No more loops

1 minute read

I like writing in R and often I do vizualisations using ggplot2. I often have a need to generate a multi-page PDF document from several disjoint groups in a single data frame. In dplyr groups are created using group_by() function. The data.table package provides special by-syntax. Grouping in R is analagous to grouping in SQL. After doing the computations it is often useful to visualize the result for each group separately. For that ggplot provides functions facet_grid and facet_wrap. Syntax looks as follows.

ggplot(df, aes(x, y)) + geom_line() + facet_wrap(~z)

Unfortunatelly, if the results are to be printed into a PDF document, all the plots are going to be on the same page. This is not always what I want. Previously I was creating a loop around ggplot command, selecting subset of rows for each dataframe and printing groups one by one. The code always looked ugly. But recently I discovered for myself a simple and neat way to get rid of the loop. If you are using dplyr, you can benefit from combining group_by, do and ggplot together.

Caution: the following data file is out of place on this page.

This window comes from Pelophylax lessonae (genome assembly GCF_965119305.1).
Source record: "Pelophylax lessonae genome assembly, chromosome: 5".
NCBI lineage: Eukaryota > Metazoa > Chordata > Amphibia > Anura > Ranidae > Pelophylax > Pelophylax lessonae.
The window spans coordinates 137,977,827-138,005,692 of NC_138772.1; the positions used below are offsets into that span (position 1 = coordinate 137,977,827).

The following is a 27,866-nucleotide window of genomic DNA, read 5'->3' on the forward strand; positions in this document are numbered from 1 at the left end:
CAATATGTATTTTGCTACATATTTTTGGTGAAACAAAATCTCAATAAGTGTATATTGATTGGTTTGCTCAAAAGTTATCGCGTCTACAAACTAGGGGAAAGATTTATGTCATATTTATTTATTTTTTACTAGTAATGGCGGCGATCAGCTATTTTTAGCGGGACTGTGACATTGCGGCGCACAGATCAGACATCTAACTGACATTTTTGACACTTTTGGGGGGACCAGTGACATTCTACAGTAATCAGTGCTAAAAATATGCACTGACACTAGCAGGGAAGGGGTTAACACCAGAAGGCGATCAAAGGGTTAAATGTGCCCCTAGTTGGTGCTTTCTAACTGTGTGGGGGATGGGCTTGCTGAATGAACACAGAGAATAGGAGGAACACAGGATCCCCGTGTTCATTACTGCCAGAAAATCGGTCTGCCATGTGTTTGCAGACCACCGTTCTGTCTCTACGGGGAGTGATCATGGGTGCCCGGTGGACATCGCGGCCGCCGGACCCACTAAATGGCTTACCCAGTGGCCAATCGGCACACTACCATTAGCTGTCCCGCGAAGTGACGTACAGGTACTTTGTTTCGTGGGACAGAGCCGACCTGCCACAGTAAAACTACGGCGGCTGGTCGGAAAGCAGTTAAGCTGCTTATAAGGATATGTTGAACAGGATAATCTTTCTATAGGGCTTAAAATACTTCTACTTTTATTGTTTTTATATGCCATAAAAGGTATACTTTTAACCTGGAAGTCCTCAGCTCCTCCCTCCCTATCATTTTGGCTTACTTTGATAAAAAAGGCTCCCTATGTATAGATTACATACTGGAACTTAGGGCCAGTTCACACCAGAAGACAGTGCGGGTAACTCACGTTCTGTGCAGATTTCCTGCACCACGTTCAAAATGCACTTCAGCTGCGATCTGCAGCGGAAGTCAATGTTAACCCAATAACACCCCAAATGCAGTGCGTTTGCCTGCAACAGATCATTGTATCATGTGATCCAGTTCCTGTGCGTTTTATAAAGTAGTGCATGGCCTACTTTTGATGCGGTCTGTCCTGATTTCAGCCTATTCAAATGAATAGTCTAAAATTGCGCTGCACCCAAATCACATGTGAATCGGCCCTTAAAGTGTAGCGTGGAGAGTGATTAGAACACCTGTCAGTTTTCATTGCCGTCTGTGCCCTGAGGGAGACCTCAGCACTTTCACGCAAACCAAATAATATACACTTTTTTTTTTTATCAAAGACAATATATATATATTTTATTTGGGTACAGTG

The resulting code will look something like this:

p <- df %>%
    group_by(a, b, c) %>%
    do (
        plots = ggplot(data = .) +

The data frame is spilt into groups and then do applies a function to each group. The function do has to return a dataframe, that’s why one has to give a name to a series of plots. There is a variable ., created by dplyr, which represents the argument piped into to do. For example, to get a single column of data, one would need to write .$col. The last line applies print to the whole series of plots one by one.